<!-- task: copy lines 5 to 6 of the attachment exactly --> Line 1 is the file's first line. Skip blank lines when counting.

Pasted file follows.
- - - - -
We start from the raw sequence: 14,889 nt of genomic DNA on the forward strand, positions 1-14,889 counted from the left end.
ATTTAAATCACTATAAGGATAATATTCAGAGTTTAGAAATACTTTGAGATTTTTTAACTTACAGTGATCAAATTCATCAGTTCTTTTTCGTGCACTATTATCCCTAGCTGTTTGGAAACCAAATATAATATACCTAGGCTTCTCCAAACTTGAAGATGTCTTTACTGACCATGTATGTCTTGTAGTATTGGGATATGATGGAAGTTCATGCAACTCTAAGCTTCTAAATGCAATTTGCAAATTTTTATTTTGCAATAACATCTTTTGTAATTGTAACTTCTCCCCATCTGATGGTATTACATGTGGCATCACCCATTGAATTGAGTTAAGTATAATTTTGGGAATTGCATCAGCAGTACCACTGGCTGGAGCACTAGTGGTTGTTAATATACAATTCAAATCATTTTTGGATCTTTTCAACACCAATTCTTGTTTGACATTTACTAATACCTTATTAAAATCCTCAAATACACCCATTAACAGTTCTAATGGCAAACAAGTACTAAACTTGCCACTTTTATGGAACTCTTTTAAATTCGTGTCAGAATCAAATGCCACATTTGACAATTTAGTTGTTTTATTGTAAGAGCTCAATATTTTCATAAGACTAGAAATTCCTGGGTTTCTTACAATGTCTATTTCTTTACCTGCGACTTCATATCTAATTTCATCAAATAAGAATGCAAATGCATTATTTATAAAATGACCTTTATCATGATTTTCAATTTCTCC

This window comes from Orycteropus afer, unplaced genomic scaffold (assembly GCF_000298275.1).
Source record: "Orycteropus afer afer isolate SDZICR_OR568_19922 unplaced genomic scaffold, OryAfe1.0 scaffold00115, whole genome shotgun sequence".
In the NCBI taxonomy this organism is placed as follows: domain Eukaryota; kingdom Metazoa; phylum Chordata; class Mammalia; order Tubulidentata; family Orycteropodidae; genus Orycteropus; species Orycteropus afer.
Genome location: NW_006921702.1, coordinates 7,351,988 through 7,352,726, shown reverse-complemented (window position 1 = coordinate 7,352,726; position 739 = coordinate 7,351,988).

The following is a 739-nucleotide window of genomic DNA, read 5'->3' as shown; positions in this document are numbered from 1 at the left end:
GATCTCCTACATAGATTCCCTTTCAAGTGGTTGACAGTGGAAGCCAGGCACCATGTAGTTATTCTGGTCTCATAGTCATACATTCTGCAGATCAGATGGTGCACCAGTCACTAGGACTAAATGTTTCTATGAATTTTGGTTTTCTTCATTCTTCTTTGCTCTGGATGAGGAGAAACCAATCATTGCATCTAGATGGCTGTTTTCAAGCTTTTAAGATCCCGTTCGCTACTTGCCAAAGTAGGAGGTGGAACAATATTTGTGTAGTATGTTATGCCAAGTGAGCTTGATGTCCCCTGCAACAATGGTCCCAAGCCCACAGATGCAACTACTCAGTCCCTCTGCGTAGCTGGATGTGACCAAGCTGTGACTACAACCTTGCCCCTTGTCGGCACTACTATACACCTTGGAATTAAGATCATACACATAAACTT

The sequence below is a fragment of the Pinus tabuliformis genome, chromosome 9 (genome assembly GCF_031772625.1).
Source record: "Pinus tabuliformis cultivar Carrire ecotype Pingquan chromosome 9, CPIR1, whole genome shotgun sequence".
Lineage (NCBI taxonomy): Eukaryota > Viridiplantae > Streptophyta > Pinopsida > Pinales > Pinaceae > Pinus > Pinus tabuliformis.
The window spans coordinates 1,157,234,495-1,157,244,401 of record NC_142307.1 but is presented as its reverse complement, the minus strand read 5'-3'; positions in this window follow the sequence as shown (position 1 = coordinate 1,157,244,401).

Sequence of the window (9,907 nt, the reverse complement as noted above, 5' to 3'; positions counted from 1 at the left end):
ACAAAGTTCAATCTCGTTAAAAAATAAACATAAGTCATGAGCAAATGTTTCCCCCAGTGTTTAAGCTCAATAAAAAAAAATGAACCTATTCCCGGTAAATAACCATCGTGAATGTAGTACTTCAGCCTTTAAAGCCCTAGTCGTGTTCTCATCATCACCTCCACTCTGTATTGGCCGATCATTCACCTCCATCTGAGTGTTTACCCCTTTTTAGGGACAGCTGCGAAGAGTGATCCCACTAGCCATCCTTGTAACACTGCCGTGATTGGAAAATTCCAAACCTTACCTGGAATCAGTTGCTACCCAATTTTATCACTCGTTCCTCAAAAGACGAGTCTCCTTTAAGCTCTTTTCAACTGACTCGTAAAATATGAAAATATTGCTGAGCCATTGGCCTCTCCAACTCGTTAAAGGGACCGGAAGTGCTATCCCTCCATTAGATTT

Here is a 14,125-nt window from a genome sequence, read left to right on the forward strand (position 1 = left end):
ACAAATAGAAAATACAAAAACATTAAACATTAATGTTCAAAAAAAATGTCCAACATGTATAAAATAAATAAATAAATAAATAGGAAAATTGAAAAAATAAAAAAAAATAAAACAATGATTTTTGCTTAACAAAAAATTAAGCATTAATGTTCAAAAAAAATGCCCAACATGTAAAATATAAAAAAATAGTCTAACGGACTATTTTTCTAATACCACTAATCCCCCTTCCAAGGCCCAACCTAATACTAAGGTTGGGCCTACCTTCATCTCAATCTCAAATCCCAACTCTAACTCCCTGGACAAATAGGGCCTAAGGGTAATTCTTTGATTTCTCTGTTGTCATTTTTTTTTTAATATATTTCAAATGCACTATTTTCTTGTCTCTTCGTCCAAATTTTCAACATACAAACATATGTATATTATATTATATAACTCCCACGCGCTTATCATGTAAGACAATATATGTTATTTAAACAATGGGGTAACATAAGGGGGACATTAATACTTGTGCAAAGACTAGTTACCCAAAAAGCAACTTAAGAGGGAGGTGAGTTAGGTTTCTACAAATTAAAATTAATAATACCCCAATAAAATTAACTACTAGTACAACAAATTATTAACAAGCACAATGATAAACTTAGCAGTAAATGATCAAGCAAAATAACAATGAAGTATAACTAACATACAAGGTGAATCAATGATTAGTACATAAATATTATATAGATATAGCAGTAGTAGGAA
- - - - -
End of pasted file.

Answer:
In the NCBI taxonomy this organism is placed as follows: domain Eukaryota; kingdom Metazoa; phylum Chordata; class Mammalia; order Tubulidentata; family Orycteropodidae; genus Orycteropus; species Orycteropus afer.
Genome location: NW_006921702.1, coordinates 7,351,988 through 7,352,726, shown reverse-complemented (window position 1 = coordinate 7,352,726; position 739 = coordinate 7,351,988).